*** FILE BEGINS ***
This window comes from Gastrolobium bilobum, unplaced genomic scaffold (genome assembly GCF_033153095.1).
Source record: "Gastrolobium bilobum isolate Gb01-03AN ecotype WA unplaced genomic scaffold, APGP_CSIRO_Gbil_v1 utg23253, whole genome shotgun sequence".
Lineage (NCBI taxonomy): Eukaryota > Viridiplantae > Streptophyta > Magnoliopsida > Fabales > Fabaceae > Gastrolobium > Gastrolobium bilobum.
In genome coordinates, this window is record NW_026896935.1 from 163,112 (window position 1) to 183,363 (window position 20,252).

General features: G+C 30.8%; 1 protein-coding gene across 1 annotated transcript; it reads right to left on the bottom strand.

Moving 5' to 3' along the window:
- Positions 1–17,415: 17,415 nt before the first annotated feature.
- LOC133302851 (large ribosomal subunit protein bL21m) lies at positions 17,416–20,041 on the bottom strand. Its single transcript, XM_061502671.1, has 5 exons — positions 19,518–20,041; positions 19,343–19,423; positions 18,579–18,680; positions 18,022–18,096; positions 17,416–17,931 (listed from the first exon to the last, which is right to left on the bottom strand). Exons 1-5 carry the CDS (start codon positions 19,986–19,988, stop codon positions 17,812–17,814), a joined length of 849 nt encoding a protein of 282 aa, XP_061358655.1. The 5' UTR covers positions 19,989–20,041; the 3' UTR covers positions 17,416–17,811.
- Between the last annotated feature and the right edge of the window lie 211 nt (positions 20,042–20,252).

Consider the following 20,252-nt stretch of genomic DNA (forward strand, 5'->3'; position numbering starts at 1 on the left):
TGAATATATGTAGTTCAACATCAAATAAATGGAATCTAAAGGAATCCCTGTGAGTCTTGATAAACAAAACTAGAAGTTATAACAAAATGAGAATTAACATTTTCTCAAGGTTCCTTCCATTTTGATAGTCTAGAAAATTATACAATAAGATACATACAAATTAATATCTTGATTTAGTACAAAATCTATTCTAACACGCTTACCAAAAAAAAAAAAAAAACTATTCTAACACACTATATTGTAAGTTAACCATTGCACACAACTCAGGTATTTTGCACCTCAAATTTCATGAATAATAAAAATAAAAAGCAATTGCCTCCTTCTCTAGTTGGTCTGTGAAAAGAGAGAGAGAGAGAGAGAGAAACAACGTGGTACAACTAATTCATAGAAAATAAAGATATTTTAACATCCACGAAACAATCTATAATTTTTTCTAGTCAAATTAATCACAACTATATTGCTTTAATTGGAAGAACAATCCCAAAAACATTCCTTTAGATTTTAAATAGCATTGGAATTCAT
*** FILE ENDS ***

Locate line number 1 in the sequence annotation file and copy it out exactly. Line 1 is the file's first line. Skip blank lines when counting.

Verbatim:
This window comes from Gastrolobium bilobum, unplaced genomic scaffold (genome assembly GCF_033153095.1).